Chaminade College Preparatory school is named for the man who founded the Brothers of Mary. William Joseph Chaminade was born in France in 1761. The fourteenth of fifteen children, he became a diocesan priest, living through one of the most dangerous periods in history, the French Revolution. France at this time underwent a period of upheaval in which the Catholic Church was, to say the least, unpopular with the “enlightened” men who governed the country after the execution of Louis XVI and Marie Antoinette. Religion was on the decline; churches had been taken over by the government. Father Chaminade was forced into exile in Spain.
While in Spain, Father Chaminade finalized the plans he had already begun for bringing back Catholic life to France. He had decided on groups composed of persons who had something in common: the young, the old, priests, sisters, single men and women, and married men and women. These groups met periodically, mostly around Bordeaux, France, for mutual help and instruction in their religion. The group spirit was that of the early church in the first century, with its special emphasis on the place of the Mother of God among them. Eventually, each group multiplied its original number many times over. All these groups together were known as the Family of Mary. To perpetuate the Family of Mary, Father Chaminade founded the Brothers of Mary.
In 1817, seven young men, all from different professions: one seminarian, one college professor, two businessmen, and three tradesmen, approached Father Chaminade and volunteered to become the first brothers. As more young men came to join the Brothers, Father Chaminade saw the advantages that would come to France if the brothers would take as their special work the education of the youth of the country. Gradually the brothers worked into the school system in France. St. Stanislaus College in Paris became, perhaps, the most famous school run by the brothers. Father Chaminade had concluded correctly that in schools there was the greatest opportunity to make a lasting impression on young men by offering to them an excellent Catholic education.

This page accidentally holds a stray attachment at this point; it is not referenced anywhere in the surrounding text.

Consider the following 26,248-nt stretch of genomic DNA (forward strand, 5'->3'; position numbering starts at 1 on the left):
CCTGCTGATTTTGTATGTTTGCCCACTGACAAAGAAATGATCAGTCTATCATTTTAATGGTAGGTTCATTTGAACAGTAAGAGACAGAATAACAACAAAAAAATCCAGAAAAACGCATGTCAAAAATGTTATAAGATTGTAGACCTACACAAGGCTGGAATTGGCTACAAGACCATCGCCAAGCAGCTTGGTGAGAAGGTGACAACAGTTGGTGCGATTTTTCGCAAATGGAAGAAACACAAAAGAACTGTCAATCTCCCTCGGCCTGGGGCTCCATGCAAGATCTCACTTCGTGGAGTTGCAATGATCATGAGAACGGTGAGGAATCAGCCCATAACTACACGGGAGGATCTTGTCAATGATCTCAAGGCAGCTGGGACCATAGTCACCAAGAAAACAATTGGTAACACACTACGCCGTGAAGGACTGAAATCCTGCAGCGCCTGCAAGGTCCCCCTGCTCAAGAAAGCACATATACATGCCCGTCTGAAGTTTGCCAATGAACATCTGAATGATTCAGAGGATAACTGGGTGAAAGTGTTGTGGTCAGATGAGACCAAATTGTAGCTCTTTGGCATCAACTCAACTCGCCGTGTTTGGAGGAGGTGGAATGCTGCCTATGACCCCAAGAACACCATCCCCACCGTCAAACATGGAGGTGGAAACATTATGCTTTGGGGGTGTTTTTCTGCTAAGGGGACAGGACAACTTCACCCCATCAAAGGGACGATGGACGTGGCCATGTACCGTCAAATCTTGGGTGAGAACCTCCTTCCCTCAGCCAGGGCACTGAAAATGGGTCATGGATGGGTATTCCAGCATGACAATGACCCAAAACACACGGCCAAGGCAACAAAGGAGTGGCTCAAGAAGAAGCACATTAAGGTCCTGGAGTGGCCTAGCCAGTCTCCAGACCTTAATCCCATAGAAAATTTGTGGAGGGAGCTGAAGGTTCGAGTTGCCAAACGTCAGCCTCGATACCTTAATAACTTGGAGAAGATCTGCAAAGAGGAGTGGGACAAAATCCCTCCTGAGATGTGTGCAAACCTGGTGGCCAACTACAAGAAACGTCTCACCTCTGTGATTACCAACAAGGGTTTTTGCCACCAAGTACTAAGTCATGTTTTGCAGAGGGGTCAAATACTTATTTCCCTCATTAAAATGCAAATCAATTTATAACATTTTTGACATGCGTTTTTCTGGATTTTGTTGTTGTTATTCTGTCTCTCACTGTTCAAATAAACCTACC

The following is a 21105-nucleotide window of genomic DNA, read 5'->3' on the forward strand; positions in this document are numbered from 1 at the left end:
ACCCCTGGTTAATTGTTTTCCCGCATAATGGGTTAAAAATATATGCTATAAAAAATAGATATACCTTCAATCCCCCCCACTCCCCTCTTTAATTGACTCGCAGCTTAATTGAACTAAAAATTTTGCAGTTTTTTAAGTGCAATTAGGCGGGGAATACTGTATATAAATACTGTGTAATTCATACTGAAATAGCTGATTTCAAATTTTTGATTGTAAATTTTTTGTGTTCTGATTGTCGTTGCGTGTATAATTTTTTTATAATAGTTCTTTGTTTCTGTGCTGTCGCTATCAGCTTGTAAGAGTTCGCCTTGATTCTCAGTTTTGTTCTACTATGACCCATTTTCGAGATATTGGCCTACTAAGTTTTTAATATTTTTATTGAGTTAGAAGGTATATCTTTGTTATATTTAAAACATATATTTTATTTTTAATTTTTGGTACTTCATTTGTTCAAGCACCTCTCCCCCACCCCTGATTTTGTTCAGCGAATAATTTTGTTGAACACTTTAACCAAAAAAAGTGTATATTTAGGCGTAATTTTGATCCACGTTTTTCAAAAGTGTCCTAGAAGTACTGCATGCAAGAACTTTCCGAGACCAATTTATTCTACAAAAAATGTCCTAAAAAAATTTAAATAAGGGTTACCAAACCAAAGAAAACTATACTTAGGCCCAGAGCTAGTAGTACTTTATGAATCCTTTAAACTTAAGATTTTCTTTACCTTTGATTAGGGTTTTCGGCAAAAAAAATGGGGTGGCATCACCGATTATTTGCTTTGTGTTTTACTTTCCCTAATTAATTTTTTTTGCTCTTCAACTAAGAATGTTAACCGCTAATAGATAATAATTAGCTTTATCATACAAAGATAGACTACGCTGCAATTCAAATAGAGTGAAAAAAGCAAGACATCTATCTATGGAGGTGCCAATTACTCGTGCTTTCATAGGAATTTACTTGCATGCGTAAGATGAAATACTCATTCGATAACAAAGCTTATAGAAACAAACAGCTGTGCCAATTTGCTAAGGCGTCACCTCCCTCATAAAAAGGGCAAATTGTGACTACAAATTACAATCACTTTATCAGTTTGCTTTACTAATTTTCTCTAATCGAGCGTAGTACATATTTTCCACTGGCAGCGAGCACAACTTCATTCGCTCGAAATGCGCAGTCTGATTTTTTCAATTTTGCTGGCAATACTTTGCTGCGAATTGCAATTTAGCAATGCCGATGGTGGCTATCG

On Epiphany Day, 1850, while studying church history, Father Chaminade suffered a stroke. He never regained his voice after that moment. Father Chaminade died in his eighty-ninth year, his seventy-fifth year of vows, confident that Mary’s work was permanently established, as she had inspired him at Saragossa. At the time of his death, there were over six hundred Brothers of Mary.
Towards the end of his life, Father Chaminade began receiving requests for brothers to come to America and establish schools. In 1849 Father Leo Meyer, S.M., arrived in Cincinnati, Ohio, in the middle of a cholera epidemic; but despite the adverse circumstances, he established the fastest growing branch of the Brothers of Mary. It was not long before he himself received requests from all over the United States to send Brothers and priests to establish and staff schools.
The Society of Mary purchased the property for Chaminade College Preparatory School in January, 1906. Three years later ground was broken for the administration and classroom building. In the summer of 1910, the first faculty was announced. In the first year there were two students in the fifth grade, three in the sixth, and two in the eighth. The high school held seven students. Chaminade was described as “A Catholic boarding and day college for boys and young men, located near the Creve Coeur Branch of the Missouri Pacific Railway, three miles west of Clayton on Denny Road (now Lindbergh Boulevard)."In the initial years of the school, the brothers, priests and resident students lived in what are now the north and south wings of the third and fourth floors of Chaminade Hall. These were open dormitories according to the custom of the day. A few seniors had private rooms on the fourth floor, now occupied by classrooms. In 1957, Canning Hall was completed. The two-story brick building on the south end of the campus was named for Father James Canning, S.M., who for many years was a dedicated and kindly chaplain at Chaminade.